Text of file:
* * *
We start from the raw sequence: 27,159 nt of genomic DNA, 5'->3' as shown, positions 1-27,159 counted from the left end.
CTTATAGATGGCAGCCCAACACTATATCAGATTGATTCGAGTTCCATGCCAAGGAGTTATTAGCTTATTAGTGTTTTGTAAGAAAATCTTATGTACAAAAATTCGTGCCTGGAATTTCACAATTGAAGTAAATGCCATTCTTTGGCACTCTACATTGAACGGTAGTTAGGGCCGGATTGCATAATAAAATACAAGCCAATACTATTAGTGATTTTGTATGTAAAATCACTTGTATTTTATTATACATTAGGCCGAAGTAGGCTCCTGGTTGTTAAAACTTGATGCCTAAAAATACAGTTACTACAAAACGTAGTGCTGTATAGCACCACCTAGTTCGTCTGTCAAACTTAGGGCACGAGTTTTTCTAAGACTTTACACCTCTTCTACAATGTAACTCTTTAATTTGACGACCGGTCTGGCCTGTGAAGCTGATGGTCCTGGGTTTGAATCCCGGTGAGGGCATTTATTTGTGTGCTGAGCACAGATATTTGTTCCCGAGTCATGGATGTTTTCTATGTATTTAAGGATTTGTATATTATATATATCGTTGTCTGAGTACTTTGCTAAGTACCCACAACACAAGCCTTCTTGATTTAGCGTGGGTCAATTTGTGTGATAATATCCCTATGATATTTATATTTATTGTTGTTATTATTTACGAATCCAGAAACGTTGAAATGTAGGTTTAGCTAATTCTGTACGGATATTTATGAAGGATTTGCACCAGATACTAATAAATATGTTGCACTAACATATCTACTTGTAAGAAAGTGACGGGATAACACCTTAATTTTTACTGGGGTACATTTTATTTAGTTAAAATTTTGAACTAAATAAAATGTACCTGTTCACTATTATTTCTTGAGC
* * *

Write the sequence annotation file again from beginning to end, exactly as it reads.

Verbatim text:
We start from the raw sequence: 27,159 nt of genomic DNA, 5'->3' as shown, positions 1-27,159 counted from the left end.
CTTATAGATGGCAGCCCAACACTATATCAGATTGATTCGAGTTCCATGCCAAGGAGTTATTAGCTTATTAGTGTTTTGTAAGAAAATCTTATGTACAAAAATTCGTGCCTGGAATTTCACAATTGAAGTAAATGCCATTCTTTGGCACTCTACATTGAACGGTAGTTAGGGCCGGATTGCATAATAAAATACAAGCCAATACTATTAGTGATTTTGTATGTAAAATCACTTGTATTTTATTATACATTAGGCCGAAGTAGGCTCCTGGTTGTTAAAACTTGATGCCTAAAAATACAGTTACTACAAAACGTAGTGCTGTATAGCACCACCTAGTTCGTCTGTCAAACTTAGGGCACGAGTTTTTCTAAGACTTTACACCTCTTCTACAATGTAACTCTTTAATTTGACGACCGGTCTGGCCTGTGAAGCTGATGGTCCTGGGTTTGAATCCCGGTGAGGGCATTTATTTGTGTGCTGAGCACAGATATTTGTTCCCGAGTCATGGATGTTTTCTATGTATTTAAGGATTTGTATATTATATATATCGTTGTCTGAGTACTTTGCTAAGTACCCACAACACAAGCCTTCTTGATTTAGCGTGGGTCAATTTGTGTGATAATATCCCTATGATATTTATATTTATTGTTGTTATTATTTACGAATCCAGAAACGTTGAAATGTAGGTTTAGCTAATTCTGTACGGATATTTATGAAGGATTTGCACCAGATACTAATAAATATGTTGCACTAACATATCTACTTGTAAGAAAGTGACGGGATAACACCTTAATTTTTACTGGGGTACATTTTATTTAGTTAAAATTTTGAACTAAATAAAATGTACCTGTTCACTATTATTTCTTGAGC